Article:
1943 : Moved the hospital in January to Rocky Creek on the Atherton Tableland where it increased in size to 1000 beds, treating malaria, dysentry and battle cases. The hospital was involved in a large research project under the guidance of N.H. Fairley and E.V. Keogh investigating the efficacy of three antimalarial drugs (quinine, atebrin and sulphadiazine) to reveal the best for adoption by the forces. The other major collaborator in the project but located in Cairns was R. Andrew.
1944 : Transferred early in the year to be the officer commanding the Medical Division at the 115th Heidelberg Military Hospital, Melbourne. He was involved in the first use of penicillin at the Hospital.
: Royal College of Physicians, London (Fellow).
: Posted at the end of the year as Colonel commanding the 2/7th AGH in Lae, New Guinea, taking command in January 1945.
1945 : Appointed to form a Clinical Research Unit at the Walter and Eliza Hall Institute of Medical Research by F.M. Burnet while still in Lae.
: Returned to Melbourne, Australia, in August.
1945-1963 : Walter and Eliza Hall Institute of Medical Research: Assistant Director and Head of the Clinical Research Unit in association with the Royal Melbourne Hospital.
1946 : Carnegie Travelling Fellow, January - April. (The primary objective was to visit the clinical research units of the Harvard Medical School which were regarded as the world leaders at this time. While en route to Boston he visited E.V. Keogh who was the Australian Army Medical Liaison Officer at the American Services Headquarters at the Pentagon, Washington. On leaving Boston he travelled to Montreal, Canada to visit J. Collip and H. Selye, to New York City to visit R. Loeb and to the Mayo Clinic, Rochestoer, Minnesota.)
1946-1956 : Work at the Clinical Research Unit began with establishment of an 18-bed ward and the introduction of liver biopsy using a Franseen needle to study abnormalities in the structure of the liver in chronic alcoholism. The studies expanded to include chronic hepatitis and led to the identification of an autoimmune component to the disease.
: A system for gastric biopsy was developed which allowed studies to be conducted on various diseases of the stomach. Later in the 1950s these techniques were expanded to include biopsies of the duodenum and the upper small bowel. This represented a significant step in the opening up of the field of gastroenterology for scientific investigation.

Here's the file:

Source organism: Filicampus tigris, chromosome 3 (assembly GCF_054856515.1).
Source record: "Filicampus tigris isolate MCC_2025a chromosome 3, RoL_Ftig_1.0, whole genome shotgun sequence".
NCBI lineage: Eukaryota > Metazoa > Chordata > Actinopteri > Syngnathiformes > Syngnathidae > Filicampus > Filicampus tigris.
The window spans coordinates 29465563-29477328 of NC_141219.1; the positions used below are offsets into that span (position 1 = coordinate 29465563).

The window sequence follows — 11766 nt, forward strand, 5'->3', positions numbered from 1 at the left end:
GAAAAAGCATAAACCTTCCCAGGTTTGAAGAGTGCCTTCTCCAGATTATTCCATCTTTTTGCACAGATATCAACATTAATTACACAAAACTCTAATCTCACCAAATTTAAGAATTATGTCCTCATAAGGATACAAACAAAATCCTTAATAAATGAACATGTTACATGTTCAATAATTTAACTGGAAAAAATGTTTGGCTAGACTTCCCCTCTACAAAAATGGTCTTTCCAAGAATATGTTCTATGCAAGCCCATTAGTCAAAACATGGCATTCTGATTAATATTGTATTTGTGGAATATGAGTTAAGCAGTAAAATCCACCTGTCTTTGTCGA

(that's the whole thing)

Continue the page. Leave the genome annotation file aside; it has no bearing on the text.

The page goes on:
1951 : Oxford University, England (Litchfield Lecturer).
1957-1963 : When F.M. Burnet announced in 1957 that the field of investigation at the Walter and Eliza Hall Institute was going to change from virology to immunology, the Clinical Research Unit also decided to direct its investigations into that field. However they continued studies into diseases of the pancreas and tetanus. The policy of the Unit 'was to investigate in the Institute and the Hospital cases of autoimmune disease to determine their nature, distribution and response to treatment. The cases were surveyed in terms of Burnet's theories, our own observations, and discoveries in the Institute and overseas.'
1958 : 'Diffuse lesions of the stomach' written with L. Taft (Published)
: Washington, U.S.A. (Attended the World Congress of Gastroenterology.)
1963 : England and U.S.A. (Gave lectures in London and San Francisco on autoimmune diseases.)
: Retired from the WEHI Clinical Research Unit.
1963-1978 : Royal Melbourne Hospital (Consulting physician).
: Private consulting practice, East Melbourne. (Shared rooms with G. Brown and visited the Heidelberg Repatriation Hospital, the Fairfield Infectious Diseases Hospital, the Alfred Hospital and Prince Henry's Hospital.)
1971 : Syme Memorial Lecture ('The Surgery Explosion: from Syme to Eternity').
1974 : Royal College of Physicians and the Royal Australasian College of Physicians (Neil Hamilton Fairley Medal; awarded for outstanding contributions to medicine.)
1975 : Stawell Oration and Medal ('The Great and Glorious Masterpiece of Man').
1976 : Created Knight Bachelor.
1978-1979 : Heatherton Hospital, Alcohol and Drug Dependence Branch of the Victorian Health Department (Part-time consultant).
1980-1986 : Spent much time working on his autobiography.
1983 : Distinguished Service Award (Medal) of Gastroenterological Society of Australia.
1984 : 'Discovery & Healing in Peace and War, An autobiography - Ian J. Wood' (Published).
1986 : Died 1 September 1986, Melbourne, Australia.